Continue repeating steps 8 to 11 until the full snowflake is made.
Embroider the little branches of the spikes using the straight
stitch, just going 1 stitch to each side of the spikes.
The dots above the short spikes are made using the running
stitch (see below for instructions)
When you finish the star, hide the yarn by feeding it through
the bauble twice, so it gets trapped in the stuffing, cut the
I have used this stitch at the bottom, around the decrease
part and the tops of the snowflake bauble.
Starting at the back
1 & 2: Insert the needle in and bring the tip up 1 stitch apart.
Pull yarn through.
3 & 4: Repeat the last steps with 1 stitch apart all around the
Feed the yarn through the bauble to trap it.
I used this stitch on the firework bauble. It looks beautiful
when done in different colours.
I have worked this stitch over one double crochet stitch going
up, down and sideways.
1: Bring the needle up through back to front. This is your
2: Insert the needle again at the starting point and bring the
tip up 1 stitch away.
3: Place the yarn behind the needle and pull the needle through the loop.
4: Insert the needle back into the same stitch you just came
out from, but making sure the loop is secured in-between the
two strands of yarn. This will trap it and you can move on to
the next chain stitch.
This stitch was used to create the stars and crosses on the
top of the firework and star baubles.
The stars are worked as described in the snowflake but all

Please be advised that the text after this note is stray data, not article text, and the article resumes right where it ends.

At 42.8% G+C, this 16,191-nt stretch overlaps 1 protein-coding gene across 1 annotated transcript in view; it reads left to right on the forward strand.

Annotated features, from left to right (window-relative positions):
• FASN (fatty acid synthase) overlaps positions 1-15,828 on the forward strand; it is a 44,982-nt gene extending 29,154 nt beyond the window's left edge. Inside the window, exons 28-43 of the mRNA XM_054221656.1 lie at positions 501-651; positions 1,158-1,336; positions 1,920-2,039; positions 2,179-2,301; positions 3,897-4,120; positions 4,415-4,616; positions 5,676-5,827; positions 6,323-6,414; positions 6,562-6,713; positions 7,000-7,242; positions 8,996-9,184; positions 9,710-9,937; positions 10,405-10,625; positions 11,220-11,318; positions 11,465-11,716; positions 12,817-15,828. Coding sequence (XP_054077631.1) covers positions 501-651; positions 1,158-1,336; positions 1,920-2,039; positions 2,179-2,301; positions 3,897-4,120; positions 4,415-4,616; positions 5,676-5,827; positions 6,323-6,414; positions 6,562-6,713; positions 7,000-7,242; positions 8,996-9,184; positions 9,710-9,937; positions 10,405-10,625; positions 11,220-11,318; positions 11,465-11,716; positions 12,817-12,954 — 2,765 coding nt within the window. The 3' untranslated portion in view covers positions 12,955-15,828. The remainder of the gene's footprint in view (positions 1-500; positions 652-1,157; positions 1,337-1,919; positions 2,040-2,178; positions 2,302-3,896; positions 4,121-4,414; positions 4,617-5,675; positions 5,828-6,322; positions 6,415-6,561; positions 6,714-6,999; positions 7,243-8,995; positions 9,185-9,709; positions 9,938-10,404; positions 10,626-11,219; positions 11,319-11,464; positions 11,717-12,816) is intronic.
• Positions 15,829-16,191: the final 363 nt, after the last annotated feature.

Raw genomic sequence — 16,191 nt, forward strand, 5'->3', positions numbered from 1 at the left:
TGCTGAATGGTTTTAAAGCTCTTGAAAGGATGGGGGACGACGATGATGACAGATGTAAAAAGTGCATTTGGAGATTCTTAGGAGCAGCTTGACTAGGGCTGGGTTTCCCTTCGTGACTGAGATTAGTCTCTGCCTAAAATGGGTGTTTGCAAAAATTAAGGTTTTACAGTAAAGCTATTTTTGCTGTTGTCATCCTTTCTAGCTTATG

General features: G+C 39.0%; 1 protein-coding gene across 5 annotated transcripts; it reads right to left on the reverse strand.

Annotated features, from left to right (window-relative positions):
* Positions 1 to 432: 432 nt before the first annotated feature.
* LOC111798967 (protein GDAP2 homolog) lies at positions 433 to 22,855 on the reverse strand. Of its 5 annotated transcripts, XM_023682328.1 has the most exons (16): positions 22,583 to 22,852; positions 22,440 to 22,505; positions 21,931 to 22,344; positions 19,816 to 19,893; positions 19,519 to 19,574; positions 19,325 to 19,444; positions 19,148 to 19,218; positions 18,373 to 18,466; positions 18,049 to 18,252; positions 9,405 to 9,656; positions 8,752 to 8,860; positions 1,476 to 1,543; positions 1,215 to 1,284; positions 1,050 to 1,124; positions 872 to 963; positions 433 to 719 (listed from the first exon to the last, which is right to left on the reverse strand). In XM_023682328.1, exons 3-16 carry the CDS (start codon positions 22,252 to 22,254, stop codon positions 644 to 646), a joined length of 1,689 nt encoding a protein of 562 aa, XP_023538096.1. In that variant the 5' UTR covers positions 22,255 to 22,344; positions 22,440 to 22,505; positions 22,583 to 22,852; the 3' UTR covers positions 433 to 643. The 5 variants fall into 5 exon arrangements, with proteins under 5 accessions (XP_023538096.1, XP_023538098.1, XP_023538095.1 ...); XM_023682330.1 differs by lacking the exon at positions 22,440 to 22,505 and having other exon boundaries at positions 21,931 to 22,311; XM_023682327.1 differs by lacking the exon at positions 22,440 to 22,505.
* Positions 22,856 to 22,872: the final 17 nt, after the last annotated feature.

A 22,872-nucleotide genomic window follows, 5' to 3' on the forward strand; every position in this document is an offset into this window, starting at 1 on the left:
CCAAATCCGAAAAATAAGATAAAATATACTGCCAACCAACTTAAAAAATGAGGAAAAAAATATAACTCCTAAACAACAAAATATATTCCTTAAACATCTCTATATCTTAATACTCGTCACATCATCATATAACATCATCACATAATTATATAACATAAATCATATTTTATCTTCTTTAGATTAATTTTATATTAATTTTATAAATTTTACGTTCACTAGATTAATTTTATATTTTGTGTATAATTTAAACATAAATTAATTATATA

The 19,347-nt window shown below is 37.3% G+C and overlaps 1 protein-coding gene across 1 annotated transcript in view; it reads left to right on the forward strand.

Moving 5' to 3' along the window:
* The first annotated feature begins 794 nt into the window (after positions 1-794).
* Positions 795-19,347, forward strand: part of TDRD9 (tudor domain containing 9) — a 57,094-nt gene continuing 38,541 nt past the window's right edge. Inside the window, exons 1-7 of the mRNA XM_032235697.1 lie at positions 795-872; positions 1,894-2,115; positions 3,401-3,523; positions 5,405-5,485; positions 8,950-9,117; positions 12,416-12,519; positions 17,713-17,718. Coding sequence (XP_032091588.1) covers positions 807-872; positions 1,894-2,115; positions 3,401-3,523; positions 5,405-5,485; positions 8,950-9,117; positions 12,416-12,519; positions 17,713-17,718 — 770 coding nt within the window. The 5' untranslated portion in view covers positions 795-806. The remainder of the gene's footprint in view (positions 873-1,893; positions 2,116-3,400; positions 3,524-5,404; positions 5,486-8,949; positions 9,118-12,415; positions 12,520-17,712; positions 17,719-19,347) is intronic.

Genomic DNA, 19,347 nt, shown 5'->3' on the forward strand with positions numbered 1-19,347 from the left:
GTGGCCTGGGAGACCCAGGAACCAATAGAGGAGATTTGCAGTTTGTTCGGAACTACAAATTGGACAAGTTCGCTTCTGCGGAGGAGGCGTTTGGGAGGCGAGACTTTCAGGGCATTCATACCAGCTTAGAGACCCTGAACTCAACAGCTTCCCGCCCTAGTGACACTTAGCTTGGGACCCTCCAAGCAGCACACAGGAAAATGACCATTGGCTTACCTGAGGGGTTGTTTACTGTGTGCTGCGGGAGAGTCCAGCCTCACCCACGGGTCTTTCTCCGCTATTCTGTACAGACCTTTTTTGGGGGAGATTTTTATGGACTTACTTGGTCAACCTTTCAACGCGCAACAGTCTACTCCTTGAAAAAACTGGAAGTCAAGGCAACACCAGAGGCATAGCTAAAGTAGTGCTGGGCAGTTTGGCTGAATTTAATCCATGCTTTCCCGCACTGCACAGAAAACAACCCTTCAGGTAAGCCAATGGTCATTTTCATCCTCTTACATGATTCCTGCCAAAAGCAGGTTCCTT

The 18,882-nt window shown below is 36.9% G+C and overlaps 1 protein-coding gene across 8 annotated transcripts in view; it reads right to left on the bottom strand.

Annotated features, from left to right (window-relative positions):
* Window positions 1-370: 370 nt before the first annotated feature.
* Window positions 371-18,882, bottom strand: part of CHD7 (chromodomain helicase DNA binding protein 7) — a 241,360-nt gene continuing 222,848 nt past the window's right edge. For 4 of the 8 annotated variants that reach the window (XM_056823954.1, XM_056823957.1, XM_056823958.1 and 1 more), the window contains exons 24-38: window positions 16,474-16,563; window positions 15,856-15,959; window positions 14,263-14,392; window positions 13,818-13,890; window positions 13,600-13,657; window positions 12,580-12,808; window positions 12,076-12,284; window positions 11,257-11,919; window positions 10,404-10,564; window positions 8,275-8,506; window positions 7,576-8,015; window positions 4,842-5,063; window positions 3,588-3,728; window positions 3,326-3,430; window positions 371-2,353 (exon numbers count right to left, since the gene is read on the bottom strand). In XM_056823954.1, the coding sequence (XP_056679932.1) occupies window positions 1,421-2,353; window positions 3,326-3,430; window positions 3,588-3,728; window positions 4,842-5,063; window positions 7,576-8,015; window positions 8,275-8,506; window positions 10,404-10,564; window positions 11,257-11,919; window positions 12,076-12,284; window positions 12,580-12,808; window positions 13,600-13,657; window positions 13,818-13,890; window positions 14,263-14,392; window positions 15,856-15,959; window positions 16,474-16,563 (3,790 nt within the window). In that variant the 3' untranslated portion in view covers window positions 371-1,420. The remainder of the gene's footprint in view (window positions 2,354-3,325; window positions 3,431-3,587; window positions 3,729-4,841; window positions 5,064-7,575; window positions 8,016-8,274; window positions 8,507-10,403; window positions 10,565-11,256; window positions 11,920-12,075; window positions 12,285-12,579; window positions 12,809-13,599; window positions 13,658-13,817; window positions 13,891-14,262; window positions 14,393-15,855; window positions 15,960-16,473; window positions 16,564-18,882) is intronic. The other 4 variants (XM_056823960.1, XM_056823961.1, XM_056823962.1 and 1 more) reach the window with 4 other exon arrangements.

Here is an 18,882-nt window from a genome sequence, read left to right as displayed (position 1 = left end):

the spikes are made with single thread and over one or two
stitches. The crosses on tops of the baubles are made the
Starting from the back and around 2 rows up from colour
1: Insert the needle in and bring the tip up 2 stitches apart.
Pull yarn through.
2 & 3: Insert the needle from top, 2 rows up and 2 stitches
apart, going downwards, bring the tip up 2 rows below, this
should be in line with the starting point. Pull yarn through.
This is the first leg of the cross.
4 & 5: insert the needle in the same place as starting point,
pull the tip up through the same point as end of last step. Pull
yarn through. The second leg of cross made.
6 & 7: Insert the needle, 2 rows down and 2 stitches apart,
going upwards, bring the tip up 2 rows above, this should be
in line with the end of last step. Pull yarn through. This is the
first leg of second cross.
8 & 9: Insert the needle in the bottom corner of previous
cross, pull the tip up through the starting point of last step.
Pull yarn through. Second cross completed.
Continue repeating steps 2 to 9, working around the bauble.
Feed the yarn through the bauble to trap it.
I would like to take this opportunity to wish you all a very Merry Christmas
One last thing; Please excuse the rather wonky wreath, it’s the first time I actually properly shaped one (apart from the ones for the wedding, but they were in ivy, far easier). Quite a good fun though, and costs nothing, I used branches from my garden and local park.